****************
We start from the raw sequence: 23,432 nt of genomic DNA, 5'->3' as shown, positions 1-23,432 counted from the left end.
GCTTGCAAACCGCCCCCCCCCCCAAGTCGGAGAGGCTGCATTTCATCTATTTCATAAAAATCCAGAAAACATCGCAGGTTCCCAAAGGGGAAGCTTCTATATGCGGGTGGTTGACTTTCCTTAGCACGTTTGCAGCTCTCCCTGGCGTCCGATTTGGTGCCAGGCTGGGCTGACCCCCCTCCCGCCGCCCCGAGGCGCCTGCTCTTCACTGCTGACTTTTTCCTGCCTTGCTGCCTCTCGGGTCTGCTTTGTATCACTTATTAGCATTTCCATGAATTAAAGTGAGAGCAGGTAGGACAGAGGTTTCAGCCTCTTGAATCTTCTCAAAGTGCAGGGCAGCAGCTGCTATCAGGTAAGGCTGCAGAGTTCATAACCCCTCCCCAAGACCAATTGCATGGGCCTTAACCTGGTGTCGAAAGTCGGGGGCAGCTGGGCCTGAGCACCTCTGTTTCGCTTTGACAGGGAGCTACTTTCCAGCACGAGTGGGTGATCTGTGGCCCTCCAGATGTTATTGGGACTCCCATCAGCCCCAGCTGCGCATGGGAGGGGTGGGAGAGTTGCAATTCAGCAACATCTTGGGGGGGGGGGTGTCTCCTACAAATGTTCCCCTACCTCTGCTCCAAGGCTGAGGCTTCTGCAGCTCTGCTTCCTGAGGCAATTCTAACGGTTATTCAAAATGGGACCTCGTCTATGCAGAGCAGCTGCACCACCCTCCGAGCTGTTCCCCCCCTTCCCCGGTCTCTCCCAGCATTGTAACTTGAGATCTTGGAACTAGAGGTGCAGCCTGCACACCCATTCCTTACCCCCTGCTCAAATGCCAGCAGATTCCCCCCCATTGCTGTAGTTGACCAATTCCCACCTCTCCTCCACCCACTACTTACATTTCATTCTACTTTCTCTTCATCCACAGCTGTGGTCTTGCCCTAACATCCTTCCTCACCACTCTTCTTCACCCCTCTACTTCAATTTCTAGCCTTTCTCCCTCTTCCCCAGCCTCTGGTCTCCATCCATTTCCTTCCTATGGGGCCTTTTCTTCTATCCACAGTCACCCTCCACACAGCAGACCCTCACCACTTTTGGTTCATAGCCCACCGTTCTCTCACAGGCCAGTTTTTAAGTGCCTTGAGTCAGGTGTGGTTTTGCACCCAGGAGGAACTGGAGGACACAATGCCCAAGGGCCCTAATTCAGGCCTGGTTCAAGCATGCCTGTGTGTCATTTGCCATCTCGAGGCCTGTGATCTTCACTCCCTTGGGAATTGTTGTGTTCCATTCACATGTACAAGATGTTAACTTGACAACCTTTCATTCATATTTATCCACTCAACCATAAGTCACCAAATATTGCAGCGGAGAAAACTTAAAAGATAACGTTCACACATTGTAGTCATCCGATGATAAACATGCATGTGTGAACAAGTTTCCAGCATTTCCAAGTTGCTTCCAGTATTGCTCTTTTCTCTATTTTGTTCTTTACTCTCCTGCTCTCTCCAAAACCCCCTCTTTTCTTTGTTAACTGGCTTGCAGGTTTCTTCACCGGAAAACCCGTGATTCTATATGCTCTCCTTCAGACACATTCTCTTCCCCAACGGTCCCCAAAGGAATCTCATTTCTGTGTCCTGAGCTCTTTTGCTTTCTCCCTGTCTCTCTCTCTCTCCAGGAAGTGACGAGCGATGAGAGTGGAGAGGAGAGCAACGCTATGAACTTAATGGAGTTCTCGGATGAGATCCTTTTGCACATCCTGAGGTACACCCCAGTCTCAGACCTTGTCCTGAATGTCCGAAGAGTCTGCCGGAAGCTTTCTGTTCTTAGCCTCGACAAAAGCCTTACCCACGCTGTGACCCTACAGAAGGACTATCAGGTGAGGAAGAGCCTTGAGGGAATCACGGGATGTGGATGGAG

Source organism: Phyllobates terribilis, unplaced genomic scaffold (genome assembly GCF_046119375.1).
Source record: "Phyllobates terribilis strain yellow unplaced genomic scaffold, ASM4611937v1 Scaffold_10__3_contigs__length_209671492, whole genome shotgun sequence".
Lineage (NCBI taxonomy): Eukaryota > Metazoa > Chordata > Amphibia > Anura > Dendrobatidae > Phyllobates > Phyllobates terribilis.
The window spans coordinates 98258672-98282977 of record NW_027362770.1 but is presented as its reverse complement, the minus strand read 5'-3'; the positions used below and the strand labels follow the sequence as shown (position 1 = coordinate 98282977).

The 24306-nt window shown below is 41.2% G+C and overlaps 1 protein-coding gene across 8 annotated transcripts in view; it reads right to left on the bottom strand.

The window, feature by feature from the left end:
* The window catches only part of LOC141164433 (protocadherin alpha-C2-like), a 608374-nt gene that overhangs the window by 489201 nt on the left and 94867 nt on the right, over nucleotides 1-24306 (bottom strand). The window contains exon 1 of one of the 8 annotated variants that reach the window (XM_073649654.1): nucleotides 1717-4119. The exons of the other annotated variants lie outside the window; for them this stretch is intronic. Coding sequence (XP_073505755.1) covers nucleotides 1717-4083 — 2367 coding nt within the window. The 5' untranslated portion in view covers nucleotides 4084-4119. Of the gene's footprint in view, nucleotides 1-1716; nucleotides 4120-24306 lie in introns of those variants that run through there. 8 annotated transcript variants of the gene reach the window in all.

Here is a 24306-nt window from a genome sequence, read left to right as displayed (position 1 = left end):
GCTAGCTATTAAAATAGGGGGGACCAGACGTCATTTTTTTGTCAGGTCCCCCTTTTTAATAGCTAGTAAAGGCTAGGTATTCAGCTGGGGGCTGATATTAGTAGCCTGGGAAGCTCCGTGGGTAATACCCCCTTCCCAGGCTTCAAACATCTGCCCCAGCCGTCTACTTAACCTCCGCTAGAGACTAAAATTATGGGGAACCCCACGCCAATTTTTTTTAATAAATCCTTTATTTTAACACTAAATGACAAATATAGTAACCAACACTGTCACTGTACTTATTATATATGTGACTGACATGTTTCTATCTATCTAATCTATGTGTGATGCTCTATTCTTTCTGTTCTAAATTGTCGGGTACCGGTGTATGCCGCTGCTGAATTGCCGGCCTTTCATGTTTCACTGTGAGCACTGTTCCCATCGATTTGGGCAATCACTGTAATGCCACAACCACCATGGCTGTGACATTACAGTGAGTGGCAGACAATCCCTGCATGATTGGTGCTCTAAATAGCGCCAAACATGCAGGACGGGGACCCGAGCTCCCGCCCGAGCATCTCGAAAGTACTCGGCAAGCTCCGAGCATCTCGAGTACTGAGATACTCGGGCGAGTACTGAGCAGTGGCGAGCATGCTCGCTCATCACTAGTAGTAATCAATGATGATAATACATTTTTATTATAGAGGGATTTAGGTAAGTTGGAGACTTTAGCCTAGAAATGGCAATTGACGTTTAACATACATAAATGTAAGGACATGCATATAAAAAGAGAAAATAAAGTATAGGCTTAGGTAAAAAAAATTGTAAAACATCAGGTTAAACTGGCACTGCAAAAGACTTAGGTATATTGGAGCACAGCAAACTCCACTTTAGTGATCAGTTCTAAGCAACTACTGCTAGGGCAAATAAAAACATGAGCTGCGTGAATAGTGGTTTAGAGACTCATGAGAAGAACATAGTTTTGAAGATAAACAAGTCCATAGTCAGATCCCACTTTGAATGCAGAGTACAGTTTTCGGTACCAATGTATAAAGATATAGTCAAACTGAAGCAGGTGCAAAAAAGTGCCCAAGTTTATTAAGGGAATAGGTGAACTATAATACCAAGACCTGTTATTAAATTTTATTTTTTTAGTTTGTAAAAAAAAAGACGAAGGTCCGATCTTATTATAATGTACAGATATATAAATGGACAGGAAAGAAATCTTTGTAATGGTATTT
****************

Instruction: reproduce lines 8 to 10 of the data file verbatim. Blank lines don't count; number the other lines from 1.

The window, feature by feature from the left end:
* The window catches only part of LOC141164433 (protocadherin alpha-C2-like), a 608374-nt gene that overhangs the window by 489201 nt on the left and 94867 nt on the right, over nucleotides 1-24306 (bottom strand). The window contains exon 1 of one of the 8 annotated variants that reach the window (XM_073649654.1): nucleotides 1717-4119. The exons of the other annotated variants lie outside the window; for them this stretch is intronic. Coding sequence (XP_073505755.1) covers nucleotides 1717-4083 — 2367 coding nt within the window. The 5' untranslated portion in view covers nucleotides 4084-4119. Of the gene's footprint in view, nucleotides 1-1716; nucleotides 4120-24306 lie in introns of those variants that run through there. 8 annotated transcript variants of the gene reach the window in all.

Here is a 24306-nt window from a genome sequence, read left to right as displayed (position 1 = left end):